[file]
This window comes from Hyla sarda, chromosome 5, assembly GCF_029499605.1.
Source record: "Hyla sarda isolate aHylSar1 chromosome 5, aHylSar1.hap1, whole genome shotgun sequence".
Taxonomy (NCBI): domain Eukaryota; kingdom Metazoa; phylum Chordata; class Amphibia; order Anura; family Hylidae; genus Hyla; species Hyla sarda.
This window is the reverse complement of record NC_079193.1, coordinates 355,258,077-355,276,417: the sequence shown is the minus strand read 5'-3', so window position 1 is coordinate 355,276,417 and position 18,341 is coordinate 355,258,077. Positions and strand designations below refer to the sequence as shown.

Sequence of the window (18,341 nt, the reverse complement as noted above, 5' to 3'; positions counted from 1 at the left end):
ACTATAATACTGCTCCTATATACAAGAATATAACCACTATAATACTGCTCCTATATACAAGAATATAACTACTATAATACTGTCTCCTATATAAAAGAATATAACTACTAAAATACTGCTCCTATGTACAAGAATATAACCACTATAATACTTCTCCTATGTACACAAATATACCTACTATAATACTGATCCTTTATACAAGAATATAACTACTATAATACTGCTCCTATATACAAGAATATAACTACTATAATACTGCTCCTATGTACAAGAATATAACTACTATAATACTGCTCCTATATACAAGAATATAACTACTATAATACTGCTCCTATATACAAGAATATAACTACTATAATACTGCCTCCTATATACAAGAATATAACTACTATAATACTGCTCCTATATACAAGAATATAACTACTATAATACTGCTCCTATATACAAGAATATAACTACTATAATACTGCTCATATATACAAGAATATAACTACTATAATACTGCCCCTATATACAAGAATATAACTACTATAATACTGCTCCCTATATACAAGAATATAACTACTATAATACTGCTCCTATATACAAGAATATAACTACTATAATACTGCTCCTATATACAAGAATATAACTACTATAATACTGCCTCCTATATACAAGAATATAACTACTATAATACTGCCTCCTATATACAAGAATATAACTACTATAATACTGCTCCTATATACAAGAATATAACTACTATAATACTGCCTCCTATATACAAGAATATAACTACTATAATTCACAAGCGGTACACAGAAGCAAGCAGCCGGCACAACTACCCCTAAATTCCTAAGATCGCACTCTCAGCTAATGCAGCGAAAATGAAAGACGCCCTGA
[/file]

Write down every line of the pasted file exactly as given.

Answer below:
This window comes from Hyla sarda, chromosome 5, assembly GCF_029499605.1.
Source record: "Hyla sarda isolate aHylSar1 chromosome 5, aHylSar1.hap1, whole genome shotgun sequence".
Taxonomy (NCBI): domain Eukaryota; kingdom Metazoa; phylum Chordata; class Amphibia; order Anura; family Hylidae; genus Hyla; species Hyla sarda.
This window is the reverse complement of record NC_079193.1, coordinates 355,258,077-355,276,417: the sequence shown is the minus strand read 5'-3', so window position 1 is coordinate 355,276,417 and position 18,341 is coordinate 355,258,077. Positions and strand designations below refer to the sequence as shown.

Sequence of the window (18,341 nt, the reverse complement as noted above, 5' to 3'; positions counted from 1 at the left end):
ACTATAATACTGCTCCTATATACAAGAATATAACCACTATAATACTGCTCCTATATACAAGAATATAACTACTATAATACTGTCTCCTATATAAAAGAATATAACTACTAAAATACTGCTCCTATGTACAAGAATATAACCACTATAATACTTCTCCTATGTACACAAATATACCTACTATAATACTGATCCTTTATACAAGAATATAACTACTATAATACTGCTCCTATATACAAGAATATAACTACTATAATACTGCTCCTATGTACAAGAATATAACTACTATAATACTGCTCCTATATACAAGAATATAACTACTATAATACTGCTCCTATATACAAGAATATAACTACTATAATACTGCCTCCTATATACAAGAATATAACTACTATAATACTGCTCCTATATACAAGAATATAACTACTATAATACTGCTCCTATATACAAGAATATAACTACTATAATACTGCTCATATATACAAGAATATAACTACTATAATACTGCCCCTATATACAAGAATATAACTACTATAATACTGCTCCCTATATACAAGAATATAACTACTATAATACTGCTCCTATATACAAGAATATAACTACTATAATACTGCTCCTATATACAAGAATATAACTACTATAATACTGCCTCCTATATACAAGAATATAACTACTATAATACTGCCTCCTATATACAAGAATATAACTACTATAATACTGCTCCTATATACAAGAATATAACTACTATAATACTGCCTCCTATATACAAGAATATAACTACTATAATTCACAAGCGGTACACAGAAGCAAGCAGCCGGCACAACTACCCCTAAATTCCTAAGATCGCACTCTCAGCTAATGCAGCGAAAATGAAAGACGCCCTGA